Wednesday, April 30, 2008

1,368: WAREHOUSE MUSIC ANNEX

WORLD O'COVERS


One of the benefits of a site like YouTube is discovering old music clips from around the world. Look for one thing and you stumble upon a cache of covers of popular 1960s tunes sumg in English but originating in Finland. These covers are much more sedate and middle-of-the-road than the better-known versions, which makes them fascinating. Hard to say how much is due to singing in a second tongue or public taste.


First up, from 1968 a version of Cat Stevens' Matthew and Son by Jukka Kuoppamäki.


Videos loaded on YouTube by Sirri2
A 1966 rendition of These Boots Are Made For Walkin' by Ann-Christine Nyströmin. There's a hint of a growl in her voice towards the end of chorus, but I'm guessing that this clip was shown during family hour. The keyboards remind me of the Mrs. Miller version. - JB

Tuesday, April 29, 2008

1,367: VINTAGE TORONTO STAR AD OF THE DAY

Vintage Ad #533: You Have a Beautiful Face, But Your Nose?
Fetish gear, 1916? Also, does the "before" picture suggest to anyone else the shape of most ghoul noses? It's all in the positioning of the nostril!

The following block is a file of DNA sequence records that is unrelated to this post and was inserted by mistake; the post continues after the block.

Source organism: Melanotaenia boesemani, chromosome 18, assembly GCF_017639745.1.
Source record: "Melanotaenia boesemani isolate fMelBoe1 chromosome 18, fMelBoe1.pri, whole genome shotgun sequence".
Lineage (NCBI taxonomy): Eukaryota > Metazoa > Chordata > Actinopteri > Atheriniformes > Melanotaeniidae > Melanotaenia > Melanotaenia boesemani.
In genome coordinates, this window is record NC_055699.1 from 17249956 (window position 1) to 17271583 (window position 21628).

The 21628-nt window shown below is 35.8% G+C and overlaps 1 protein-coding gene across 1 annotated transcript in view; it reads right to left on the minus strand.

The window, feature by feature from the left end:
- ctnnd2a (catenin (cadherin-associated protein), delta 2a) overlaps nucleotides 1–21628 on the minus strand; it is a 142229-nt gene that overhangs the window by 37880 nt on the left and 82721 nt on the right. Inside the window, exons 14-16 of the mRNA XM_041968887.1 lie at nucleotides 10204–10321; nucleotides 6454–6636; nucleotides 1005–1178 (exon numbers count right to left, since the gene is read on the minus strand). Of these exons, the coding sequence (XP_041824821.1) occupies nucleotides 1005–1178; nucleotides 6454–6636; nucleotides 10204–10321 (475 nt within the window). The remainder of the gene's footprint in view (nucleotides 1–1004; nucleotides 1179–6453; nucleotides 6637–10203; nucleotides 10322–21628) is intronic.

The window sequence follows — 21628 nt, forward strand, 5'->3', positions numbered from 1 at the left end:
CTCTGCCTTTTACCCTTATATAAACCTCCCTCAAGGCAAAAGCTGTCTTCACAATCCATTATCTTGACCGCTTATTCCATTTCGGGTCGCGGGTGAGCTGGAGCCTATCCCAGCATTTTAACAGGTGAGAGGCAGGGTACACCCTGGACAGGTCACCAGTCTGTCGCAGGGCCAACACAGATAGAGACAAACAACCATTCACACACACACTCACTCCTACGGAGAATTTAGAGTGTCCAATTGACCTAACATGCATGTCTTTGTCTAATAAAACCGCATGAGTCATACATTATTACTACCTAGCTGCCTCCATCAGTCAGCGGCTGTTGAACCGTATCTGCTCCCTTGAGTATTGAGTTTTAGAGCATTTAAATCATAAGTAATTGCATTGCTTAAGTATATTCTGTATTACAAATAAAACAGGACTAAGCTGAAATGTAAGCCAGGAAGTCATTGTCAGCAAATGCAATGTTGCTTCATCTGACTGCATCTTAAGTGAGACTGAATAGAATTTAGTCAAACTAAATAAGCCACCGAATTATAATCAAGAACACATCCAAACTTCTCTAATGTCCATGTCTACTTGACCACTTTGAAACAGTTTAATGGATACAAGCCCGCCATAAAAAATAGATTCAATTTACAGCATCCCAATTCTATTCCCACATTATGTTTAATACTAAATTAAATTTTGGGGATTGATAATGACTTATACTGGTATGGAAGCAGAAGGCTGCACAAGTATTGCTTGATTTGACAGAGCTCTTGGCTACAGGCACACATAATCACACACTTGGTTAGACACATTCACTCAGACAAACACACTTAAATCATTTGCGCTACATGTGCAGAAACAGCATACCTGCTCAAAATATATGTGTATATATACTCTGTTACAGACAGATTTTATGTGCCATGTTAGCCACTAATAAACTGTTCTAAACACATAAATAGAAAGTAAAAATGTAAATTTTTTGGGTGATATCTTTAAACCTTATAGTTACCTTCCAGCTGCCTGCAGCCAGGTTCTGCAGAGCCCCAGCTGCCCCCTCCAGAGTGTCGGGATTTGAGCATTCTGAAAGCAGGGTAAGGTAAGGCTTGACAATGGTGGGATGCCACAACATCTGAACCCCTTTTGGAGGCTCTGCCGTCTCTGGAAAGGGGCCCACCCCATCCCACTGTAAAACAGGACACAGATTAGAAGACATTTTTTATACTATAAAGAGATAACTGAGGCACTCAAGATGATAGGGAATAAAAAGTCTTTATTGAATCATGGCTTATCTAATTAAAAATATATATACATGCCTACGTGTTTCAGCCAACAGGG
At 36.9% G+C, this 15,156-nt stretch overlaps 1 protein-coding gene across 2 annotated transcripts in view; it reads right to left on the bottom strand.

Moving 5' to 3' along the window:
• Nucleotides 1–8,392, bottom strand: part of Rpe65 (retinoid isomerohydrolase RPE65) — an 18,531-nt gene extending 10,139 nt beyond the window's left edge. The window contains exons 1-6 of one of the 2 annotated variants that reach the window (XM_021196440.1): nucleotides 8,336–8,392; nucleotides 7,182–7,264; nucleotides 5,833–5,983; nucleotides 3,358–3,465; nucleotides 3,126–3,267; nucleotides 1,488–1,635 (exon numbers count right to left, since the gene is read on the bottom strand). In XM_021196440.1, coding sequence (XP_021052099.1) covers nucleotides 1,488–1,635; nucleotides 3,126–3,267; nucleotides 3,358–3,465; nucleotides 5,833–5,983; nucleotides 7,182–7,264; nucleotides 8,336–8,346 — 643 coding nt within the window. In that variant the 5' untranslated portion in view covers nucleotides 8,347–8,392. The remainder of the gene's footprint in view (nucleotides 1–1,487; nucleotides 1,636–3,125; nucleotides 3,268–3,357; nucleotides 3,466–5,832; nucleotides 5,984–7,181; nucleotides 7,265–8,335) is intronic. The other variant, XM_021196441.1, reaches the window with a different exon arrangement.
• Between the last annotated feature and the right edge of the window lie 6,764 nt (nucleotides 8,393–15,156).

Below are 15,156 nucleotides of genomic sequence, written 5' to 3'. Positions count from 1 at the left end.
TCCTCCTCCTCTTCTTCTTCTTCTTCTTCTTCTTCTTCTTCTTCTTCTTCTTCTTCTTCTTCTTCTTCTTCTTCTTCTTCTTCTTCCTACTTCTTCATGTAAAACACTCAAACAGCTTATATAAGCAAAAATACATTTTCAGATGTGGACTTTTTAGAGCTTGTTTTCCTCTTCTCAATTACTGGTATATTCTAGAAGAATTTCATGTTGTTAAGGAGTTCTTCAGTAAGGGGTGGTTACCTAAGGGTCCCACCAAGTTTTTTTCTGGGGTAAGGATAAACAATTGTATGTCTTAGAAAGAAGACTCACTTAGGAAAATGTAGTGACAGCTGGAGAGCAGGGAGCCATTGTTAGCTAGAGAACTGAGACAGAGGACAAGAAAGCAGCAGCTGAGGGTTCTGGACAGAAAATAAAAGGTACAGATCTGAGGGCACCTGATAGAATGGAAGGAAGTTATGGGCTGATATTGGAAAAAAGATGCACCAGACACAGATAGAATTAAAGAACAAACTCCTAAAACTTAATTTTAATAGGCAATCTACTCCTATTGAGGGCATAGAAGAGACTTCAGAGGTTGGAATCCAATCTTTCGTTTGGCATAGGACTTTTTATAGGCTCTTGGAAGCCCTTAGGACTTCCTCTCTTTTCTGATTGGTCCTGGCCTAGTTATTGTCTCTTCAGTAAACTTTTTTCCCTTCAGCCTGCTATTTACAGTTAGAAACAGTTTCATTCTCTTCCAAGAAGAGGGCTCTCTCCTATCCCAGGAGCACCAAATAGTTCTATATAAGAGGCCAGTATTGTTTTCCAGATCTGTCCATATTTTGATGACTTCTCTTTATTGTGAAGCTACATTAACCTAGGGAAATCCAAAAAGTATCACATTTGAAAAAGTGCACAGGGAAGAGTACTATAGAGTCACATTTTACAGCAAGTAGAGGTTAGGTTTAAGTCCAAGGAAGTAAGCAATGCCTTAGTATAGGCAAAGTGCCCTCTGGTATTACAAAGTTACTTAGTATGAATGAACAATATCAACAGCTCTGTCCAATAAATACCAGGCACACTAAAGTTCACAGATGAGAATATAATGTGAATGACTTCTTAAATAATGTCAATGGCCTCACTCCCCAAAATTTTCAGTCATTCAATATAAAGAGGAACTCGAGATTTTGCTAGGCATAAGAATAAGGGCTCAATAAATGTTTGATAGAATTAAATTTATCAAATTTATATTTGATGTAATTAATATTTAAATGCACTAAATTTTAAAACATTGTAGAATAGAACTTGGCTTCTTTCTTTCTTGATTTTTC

If anything, "Trados" looks like the first stage in the evolution of the goalie mask - compare the nose-shaper with the guard used by Montreal Maroons goalie Clint Benedict (left) 14 years later. Improvised after an incident during a game with crosstown rivals Les Canadiens, Benedict wore his guard for two games before determining it hindered his vision, leaving NHL goalies bare-faced until Jacques Plante slid on a mask in 1959.

Source: The Toronto Daily Star, April 22, 1916 - JB

Sunday, April 27, 2008

1,366: THAT WAS THE TTC STRIKE THAT WAS

Friday was a quiet night for me, a chance to recover from the week and recharge my batteries for a busy Saturday. I was so lethargic that I did something I rarely do, take a nap.

Waking up around 11:30 p.m., I shuffled over to the computer and starting websurfing. I soon discovered that it was a good night to have planned nothing, as the TTC was suddenly poised to shut down within half-an-hour.